Quick fix for your afternoon energy slump

Whether you work in an office, behind a cash register or in a classroom, it never fails…

The clock strikes 2 p.m. and your energy and productivity take a dive. You can barely keep your eyes open, let alone finish out your workday.

This mid-afternoon dip in energy is a common phenomenon known as an afternoon slump. And it happens to nearly everybody.

Scientists say you can blame this slump on your body’s circadian rhythm. That’s because your internal biological clock sends out its strongest sleep signals not only at night but between 1:00 and 3:00 in the afternoon too. Go figure!

But whatever the cause, you’d probably love to keep this daily slump from stealing your energy, productivity and maybe even your job.

Now, your first instinct may be to reach for something caffeinated, sugary or both to keep you going strong until the end of the day. But, the truth is, there’s a much healthier and more effective solution to your mid-day energy woes…

The answer to sagging afternoon energy levels

Although a mid-day energy slump can strike people in a variety of professions, it’s most common in office settings where people sit in front of a computer for hours a day. That’s why researchers from the University of Georgia simulated the conditions office workers face (hours upon hours spent in front of a computer screen) to see how the usual solution — caffeine — stacked up to a healthier alternative — exercise.

The researchers also added one other element that affects energy levels into their study. Besides spending hours in front of the computer performing tasks that require attention and memory, study participants were also chronically sleep-deprived and only got around six and a half hours of sleep per night. Needless to say, that made them especially prone to lagging energy levels later in the day.

These study participants either ingested 50 mg caffeine capsules, took a placebo or spent 10 minutes walking up and down stairs at a low-intensity pace to see how it affected their energy levels. And get this…

Taking 50 milligrams of caffeine was about as effective as the placebo at boosting energy levels. But 10 minutes of exercise seemed to do the trick…

“We found, in both the caffeine and the placebo conditions, that there was not much change in how they felt,” said Patrick J. O’Connor, a professor in the department of kinesiology who co-authored the study. “But with exercise they did feel more energetic and vigorous. It was a temporary feeling, felt immediately after the exercise, but with the 50 milligrams of caffeine, we didn’t get as big an effect.”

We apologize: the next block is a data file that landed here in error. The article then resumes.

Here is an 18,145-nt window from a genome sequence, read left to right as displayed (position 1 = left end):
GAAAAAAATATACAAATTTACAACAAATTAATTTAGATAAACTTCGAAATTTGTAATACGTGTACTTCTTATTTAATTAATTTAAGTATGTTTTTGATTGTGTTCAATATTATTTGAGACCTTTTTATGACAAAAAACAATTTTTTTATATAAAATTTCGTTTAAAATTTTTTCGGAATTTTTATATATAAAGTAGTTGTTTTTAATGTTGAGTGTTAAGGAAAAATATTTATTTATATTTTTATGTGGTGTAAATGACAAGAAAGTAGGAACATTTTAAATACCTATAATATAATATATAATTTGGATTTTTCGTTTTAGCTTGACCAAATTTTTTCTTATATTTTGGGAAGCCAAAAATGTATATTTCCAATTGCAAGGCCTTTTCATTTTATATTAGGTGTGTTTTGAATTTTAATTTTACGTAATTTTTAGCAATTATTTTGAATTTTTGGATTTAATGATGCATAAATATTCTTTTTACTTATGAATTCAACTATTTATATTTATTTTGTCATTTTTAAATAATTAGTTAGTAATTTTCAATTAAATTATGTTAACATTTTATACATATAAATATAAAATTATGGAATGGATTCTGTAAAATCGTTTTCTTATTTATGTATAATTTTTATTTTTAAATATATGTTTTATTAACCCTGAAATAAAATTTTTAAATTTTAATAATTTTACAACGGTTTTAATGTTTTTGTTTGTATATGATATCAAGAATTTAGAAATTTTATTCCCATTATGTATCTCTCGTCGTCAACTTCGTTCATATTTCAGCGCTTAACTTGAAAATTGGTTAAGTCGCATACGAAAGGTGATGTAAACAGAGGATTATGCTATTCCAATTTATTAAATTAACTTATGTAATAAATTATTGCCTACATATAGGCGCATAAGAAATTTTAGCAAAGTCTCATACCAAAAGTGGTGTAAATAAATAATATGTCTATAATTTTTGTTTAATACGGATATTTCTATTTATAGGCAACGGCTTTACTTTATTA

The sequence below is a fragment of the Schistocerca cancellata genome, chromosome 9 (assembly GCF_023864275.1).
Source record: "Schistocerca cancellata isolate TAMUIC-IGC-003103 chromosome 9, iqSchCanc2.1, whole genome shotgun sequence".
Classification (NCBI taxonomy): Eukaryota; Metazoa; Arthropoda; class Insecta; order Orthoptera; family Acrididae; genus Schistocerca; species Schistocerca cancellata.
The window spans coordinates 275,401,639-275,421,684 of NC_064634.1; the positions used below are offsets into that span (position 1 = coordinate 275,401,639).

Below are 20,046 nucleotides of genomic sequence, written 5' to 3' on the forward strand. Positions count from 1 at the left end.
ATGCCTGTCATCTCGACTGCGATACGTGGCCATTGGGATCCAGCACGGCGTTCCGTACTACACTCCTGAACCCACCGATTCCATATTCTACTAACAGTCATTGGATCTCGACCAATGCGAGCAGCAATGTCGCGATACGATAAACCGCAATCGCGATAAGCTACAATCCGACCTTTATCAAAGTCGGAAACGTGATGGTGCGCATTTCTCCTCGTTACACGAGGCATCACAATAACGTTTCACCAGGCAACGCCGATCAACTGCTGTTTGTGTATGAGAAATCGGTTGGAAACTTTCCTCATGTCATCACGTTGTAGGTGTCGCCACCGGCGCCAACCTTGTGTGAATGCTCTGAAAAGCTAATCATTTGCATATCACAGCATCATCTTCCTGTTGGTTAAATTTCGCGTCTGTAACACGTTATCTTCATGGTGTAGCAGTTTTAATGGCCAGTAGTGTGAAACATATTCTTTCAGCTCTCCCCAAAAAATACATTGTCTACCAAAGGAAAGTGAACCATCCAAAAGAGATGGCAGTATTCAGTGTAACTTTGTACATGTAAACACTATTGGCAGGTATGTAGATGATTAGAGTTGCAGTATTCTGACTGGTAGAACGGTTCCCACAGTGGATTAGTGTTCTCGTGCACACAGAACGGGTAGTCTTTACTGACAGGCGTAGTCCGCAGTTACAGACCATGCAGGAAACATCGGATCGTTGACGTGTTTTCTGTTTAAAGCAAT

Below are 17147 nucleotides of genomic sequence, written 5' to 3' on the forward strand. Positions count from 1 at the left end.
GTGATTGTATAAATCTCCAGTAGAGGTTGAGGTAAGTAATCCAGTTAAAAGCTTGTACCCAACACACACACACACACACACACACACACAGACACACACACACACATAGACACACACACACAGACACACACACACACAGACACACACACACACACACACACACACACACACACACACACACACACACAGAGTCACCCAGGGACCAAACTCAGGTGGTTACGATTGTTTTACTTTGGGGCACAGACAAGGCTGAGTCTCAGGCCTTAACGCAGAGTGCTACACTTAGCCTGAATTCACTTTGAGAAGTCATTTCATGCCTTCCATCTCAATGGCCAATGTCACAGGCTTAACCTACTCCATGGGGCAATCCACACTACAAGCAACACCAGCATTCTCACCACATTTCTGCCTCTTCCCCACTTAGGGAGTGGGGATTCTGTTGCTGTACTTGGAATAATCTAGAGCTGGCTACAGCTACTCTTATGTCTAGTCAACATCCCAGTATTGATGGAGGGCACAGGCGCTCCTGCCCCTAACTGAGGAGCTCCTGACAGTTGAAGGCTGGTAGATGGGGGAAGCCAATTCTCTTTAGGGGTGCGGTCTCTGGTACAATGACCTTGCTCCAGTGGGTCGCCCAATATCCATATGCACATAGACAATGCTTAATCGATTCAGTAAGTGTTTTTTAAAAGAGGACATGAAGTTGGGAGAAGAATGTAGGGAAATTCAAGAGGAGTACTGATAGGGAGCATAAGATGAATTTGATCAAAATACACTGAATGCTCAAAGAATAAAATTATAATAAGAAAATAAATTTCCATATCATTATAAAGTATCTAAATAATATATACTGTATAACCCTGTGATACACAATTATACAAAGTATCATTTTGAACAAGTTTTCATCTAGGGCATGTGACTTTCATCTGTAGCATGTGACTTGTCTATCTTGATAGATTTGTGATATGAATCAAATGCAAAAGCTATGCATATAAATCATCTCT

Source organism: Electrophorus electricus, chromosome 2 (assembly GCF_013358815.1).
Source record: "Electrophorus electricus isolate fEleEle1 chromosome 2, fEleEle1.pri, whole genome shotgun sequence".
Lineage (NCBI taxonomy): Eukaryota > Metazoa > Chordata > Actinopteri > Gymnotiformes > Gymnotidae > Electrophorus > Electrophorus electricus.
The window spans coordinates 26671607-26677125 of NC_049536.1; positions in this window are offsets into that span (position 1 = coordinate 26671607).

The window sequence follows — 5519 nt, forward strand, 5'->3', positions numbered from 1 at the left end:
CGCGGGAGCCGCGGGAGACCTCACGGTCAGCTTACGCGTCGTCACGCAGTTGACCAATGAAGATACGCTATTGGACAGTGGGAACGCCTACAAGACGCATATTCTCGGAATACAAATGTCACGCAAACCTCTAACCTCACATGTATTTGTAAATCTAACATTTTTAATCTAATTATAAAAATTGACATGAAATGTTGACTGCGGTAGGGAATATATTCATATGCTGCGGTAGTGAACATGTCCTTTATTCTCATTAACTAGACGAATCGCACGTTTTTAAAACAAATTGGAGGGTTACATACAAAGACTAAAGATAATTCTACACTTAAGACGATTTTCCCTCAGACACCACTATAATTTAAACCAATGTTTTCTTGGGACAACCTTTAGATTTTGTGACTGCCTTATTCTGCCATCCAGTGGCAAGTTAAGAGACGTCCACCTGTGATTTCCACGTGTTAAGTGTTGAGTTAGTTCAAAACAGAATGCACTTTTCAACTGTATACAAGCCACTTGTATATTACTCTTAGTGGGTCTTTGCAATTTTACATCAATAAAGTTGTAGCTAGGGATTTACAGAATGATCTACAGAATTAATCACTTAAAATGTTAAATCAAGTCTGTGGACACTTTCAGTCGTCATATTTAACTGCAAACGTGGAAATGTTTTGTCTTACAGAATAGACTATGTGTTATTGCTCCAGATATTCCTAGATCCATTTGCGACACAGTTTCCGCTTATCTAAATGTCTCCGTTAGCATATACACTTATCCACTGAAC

Now, the study didn’t test the effectiveness of sugary drinks vs. exercise. But do I really need to tell you why turning to sugary drinks for energy is a bad idea? Sugar gives you energy by causing your blood sugar to spike. What goes up, must come down, so your blood sugar will eventually crash, along with your energy levels. In the end, you’ll end up feeling even worse than when you started.

Exercise and nap for more energy

So, clearly the best solution for sluggish energy levels in the second-half of your day is a ten minute exercise break. Whether you go up and down the stairs (like they did in the study), get outside for a walk, do a quick yoga routine in your office or do jumping jacks in the breakroom, you’re sure to feel more energized and ready to finish out your day strong.

On days when you’re not working, but still experience an afternoon energy slump, you may want to try succumbing to your tiredness and taking a nap. Naps have incredible mental and physical health benefits. So grab a quick snooze whenever your schedule allows!

  1. Skip the soda, opt for the stairs to feel more energized — MedicalXpress. Retrieved April 23, 2017.
  2. D. Randolph, et al. “Stair walking is more energizing than low dose caffeine in sleep deprived young women. — Physiology & Behavior, 2017.
  3. Sleep Drive and Your Body Clock — National Sleep Foundation. Retrieved April 23, 2017.



Jenny Smiechowski

By Jenny Smiechowski

Jenny Smiechowski is a Chicago-based freelance writer who specializes in health, nutrition and the environment. Her work has appeared in online and print publications like Chicagoland Gardening magazine, Organic Lifestyle Magazine, BetterLife Magazine, TheFix.com, Hybridcars.com and Seedstock.com.